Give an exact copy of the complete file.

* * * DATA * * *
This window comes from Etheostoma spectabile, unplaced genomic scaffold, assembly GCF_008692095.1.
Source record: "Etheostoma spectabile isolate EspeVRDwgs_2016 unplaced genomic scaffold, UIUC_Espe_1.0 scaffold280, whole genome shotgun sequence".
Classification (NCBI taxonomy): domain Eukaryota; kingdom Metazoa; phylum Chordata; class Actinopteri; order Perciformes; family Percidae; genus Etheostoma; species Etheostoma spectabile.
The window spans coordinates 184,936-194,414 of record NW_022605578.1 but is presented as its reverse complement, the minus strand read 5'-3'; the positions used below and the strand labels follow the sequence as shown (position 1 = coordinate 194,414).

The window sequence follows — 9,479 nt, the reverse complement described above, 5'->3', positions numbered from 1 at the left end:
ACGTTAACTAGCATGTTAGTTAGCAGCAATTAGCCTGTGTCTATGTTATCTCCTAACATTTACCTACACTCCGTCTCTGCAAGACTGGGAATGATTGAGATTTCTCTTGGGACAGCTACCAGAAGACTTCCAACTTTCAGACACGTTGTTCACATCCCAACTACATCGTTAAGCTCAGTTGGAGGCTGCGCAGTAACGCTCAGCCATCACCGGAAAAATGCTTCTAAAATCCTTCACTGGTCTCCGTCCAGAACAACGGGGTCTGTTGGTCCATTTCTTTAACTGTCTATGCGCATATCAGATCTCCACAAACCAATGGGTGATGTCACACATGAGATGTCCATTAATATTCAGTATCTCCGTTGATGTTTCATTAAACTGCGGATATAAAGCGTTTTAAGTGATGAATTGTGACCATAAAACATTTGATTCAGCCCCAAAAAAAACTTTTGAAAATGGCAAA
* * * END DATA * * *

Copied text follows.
This window comes from Etheostoma spectabile, unplaced genomic scaffold, assembly GCF_008692095.1.
Source record: "Etheostoma spectabile isolate EspeVRDwgs_2016 unplaced genomic scaffold, UIUC_Espe_1.0 scaffold280, whole genome shotgun sequence".
Classification (NCBI taxonomy): domain Eukaryota; kingdom Metazoa; phylum Chordata; class Actinopteri; order Perciformes; family Percidae; genus Etheostoma; species Etheostoma spectabile.
The window spans coordinates 184,936-194,414 of record NW_022605578.1 but is presented as its reverse complement, the minus strand read 5'-3'; the positions used below and the strand labels follow the sequence as shown (position 1 = coordinate 194,414).

The window sequence follows — 9,479 nt, the reverse complement described above, 5'->3', positions numbered from 1 at the left end:
ACGTTAACTAGCATGTTAGTTAGCAGCAATTAGCCTGTGTCTATGTTATCTCCTAACATTTACCTACACTCCGTCTCTGCAAGACTGGGAATGATTGAGATTTCTCTTGGGACAGCTACCAGAAGACTTCCAACTTTCAGACACGTTGTTCACATCCCAACTACATCGTTAAGCTCAGTTGGAGGCTGCGCAGTAACGCTCAGCCATCACCGGAAAAATGCTTCTAAAATCCTTCACTGGTCTCCGTCCAGAACAACGGGGTCTGTTGGTCCATTTCTTTAACTGTCTATGCGCATATCAGATCTCCACAAACCAATGGGTGATGTCACACATGAGATGTCCATTAATATTCAGTATCTCCGTTGATGTTTCATTAAACTGCGGATATAAAGCGTTTTAAGTGATGAATTGTGACCATAAAACATTTGATTCAGCCCCAAAAAAAACTTTTGAAAATGGCAAA